Yet in December 2003, the Pentagon announced the project was to be frozen while an investigation of allegations of corruption by one if its former procurement staffers, Darleen Druyun (who had moved to Boeing in January 2003) was begun. Druyun pled guilty of criminal wrongdoing and was sentenced to nine months in jail for “negotiating a job with Boeing at the same time she was involved in contracts with the company”. Additional fallout included the termination of CFO Michael M. Sears (who was later sentenced to four months in prison in 2005), the resignation of Boeing CEO Philip M. Condit, and the payment by Boeing of a $615 million fine in recompense for their actions related to the contract. In January 2006, the lease contract was formally canceled.


Initial competition

The USAF then began the KC-X tanker replacement program. The DoD posted a request for proposal on 30 January 2007. The U.S. Air Force’s main requirements are “fuel offload and range at least as great as the KC-135”, airlift capability, ability to take on fuel in flight, and multi-point refueling capability.

Two manufacturers expressed interest in producing this aircraft:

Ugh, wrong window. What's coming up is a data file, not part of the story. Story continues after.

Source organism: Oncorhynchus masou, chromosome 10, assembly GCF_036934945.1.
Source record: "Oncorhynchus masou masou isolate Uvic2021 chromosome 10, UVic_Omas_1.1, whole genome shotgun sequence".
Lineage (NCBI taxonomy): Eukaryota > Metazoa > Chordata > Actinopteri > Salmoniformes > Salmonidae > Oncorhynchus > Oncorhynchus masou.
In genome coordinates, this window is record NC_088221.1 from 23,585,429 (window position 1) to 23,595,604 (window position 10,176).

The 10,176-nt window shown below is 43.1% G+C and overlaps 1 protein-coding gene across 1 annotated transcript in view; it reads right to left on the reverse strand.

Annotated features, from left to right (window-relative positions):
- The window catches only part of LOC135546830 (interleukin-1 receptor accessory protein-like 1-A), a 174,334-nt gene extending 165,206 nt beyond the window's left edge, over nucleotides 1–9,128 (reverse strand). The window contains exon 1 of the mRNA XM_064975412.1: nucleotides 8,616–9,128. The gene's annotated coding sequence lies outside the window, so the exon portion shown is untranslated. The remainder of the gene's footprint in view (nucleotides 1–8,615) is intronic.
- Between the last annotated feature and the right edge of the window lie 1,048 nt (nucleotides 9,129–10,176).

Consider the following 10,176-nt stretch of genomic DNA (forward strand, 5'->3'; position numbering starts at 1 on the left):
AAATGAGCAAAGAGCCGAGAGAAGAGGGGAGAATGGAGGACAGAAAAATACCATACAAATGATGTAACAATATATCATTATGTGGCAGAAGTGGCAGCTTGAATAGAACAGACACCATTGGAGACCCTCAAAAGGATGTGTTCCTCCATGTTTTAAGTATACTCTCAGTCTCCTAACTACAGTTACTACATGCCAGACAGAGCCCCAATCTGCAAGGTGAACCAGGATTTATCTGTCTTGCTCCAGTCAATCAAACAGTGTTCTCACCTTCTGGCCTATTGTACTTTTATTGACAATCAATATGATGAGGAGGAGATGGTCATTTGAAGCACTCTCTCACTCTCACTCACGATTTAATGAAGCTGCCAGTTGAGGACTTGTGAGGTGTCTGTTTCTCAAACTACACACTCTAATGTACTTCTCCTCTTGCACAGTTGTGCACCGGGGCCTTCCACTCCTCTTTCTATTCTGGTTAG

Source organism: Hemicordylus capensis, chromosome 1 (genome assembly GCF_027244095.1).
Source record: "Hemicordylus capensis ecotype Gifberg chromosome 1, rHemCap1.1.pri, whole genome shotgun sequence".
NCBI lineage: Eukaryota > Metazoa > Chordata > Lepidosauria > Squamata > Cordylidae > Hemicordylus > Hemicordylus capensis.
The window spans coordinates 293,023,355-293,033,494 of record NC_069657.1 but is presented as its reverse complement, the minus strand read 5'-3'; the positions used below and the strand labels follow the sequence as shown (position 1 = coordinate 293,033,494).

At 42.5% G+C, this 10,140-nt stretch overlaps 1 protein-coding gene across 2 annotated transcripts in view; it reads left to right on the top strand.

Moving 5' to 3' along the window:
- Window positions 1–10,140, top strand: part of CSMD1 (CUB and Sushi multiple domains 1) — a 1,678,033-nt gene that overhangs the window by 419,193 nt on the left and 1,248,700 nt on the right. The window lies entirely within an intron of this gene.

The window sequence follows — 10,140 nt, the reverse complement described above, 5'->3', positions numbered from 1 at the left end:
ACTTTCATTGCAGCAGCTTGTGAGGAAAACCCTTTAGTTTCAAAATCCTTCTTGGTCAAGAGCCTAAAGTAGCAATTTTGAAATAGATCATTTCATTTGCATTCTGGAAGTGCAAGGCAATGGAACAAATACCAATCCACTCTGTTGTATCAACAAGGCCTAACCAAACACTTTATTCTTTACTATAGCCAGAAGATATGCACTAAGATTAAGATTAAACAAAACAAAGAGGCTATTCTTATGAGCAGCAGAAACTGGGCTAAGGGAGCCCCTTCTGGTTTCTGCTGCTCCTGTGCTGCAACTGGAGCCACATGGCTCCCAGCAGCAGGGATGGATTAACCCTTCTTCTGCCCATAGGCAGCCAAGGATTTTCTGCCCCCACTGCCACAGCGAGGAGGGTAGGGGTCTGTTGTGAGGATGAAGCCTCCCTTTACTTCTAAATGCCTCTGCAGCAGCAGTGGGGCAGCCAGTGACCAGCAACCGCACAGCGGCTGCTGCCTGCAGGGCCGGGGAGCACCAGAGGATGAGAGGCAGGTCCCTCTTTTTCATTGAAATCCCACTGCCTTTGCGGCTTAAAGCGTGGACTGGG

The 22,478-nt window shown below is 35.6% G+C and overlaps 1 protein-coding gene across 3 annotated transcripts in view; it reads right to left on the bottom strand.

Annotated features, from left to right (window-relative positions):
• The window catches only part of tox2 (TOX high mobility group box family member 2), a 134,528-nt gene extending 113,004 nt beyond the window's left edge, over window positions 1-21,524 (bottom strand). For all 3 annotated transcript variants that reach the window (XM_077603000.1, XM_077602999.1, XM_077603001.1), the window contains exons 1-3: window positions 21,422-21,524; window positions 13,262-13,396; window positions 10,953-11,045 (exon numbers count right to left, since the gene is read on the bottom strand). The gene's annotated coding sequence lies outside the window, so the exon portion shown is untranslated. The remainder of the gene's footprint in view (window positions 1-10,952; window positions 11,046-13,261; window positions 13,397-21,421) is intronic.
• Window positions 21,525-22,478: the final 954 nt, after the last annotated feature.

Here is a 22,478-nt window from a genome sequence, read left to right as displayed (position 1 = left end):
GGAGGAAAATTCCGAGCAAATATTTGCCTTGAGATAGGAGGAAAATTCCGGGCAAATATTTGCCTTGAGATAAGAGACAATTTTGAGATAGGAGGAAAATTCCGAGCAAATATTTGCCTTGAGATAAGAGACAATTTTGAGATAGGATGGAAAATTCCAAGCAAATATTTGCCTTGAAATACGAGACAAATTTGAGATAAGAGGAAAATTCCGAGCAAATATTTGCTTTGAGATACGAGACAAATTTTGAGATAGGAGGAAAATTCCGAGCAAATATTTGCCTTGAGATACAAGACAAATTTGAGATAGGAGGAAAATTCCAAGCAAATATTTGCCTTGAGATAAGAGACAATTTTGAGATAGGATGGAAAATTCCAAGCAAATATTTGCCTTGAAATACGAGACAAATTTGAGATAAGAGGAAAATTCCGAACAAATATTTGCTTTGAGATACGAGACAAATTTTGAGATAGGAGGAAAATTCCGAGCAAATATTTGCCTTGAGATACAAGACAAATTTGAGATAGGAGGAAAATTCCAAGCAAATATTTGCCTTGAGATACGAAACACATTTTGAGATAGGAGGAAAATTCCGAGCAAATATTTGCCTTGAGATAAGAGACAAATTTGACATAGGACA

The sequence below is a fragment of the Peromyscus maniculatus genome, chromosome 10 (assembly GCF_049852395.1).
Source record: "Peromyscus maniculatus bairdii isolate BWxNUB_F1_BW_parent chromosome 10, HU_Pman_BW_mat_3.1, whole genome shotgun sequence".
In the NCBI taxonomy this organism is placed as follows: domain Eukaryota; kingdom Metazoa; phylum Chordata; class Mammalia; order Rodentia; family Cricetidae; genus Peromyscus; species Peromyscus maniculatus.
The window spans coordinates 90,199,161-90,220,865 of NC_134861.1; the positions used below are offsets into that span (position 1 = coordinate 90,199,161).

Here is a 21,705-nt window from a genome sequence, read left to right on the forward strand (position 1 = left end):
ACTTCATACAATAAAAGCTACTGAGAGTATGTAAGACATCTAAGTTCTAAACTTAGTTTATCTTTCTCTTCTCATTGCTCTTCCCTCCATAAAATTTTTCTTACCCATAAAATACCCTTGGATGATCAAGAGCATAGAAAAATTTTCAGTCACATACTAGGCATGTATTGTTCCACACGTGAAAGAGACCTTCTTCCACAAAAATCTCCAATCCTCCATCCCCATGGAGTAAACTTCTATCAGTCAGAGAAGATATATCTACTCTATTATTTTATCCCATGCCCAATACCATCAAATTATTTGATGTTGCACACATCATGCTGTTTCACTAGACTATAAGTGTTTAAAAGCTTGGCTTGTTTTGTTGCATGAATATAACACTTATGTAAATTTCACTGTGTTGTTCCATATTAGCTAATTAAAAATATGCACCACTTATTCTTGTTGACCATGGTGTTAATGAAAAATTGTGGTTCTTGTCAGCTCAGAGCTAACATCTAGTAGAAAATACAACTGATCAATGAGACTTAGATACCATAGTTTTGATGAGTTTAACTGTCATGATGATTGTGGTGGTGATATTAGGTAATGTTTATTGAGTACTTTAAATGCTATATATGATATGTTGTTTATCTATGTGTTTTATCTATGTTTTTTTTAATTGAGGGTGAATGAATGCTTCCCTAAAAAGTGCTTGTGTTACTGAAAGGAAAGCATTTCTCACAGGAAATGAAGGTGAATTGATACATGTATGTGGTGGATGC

• A joint venture between Northrop Grumman and EADS/Airbus proposed a version of the Airbus A330 Multi Role Tanker Transport (MRTT), based on the Airbus A330-200
  • Boeing proposed a version of the KC-767, based on the Boeing 767

In February 2007, the Seattle Times commented on the pre-final designs: “Northrop has been viewed as the underdog, with a heavier, less fuel efficient aircraft. The Airbus tanker would have a maximum fuel capacity of 200,000 pounds. Northrop spokesman Randy Belote said Northrop’s K-30 would tack on roughly 20 percent in fuel capacity.”

Both competitors submitted their tanker proposals before the 12 April 2007 deadline.In September 2007, the USAF rejected having a mixed fleet new tankers from both Boeing and Northrop Grumman as being unfeasible because of increased costs in buying limited numbers of two types annually. The competitors submitted final revisions of their proposals to the U.S. Air Force on 3 January 2008. On 29 February 2008, the DoD announced their choice of the Northrop Grumman/EADS’s KC-30.

In December 2007, it was announced that this aircraft will be designated the KC-45A regardless of which design wins the competition. The DoD anticipated that the KC-45A would start to enter service in 2013.

On 11 March 2008, Boeing filed a protest with the Government Accountability Office (GAO) of the award of the contract to the Northrop Grumman/EADS team. Boeing stated that there are certain aspects of the USAF evaluation process that have given it grounds to appeal.Their protest was upheld by the GAO on 18 June 2008, who recommended that the Air Force rebid the contract.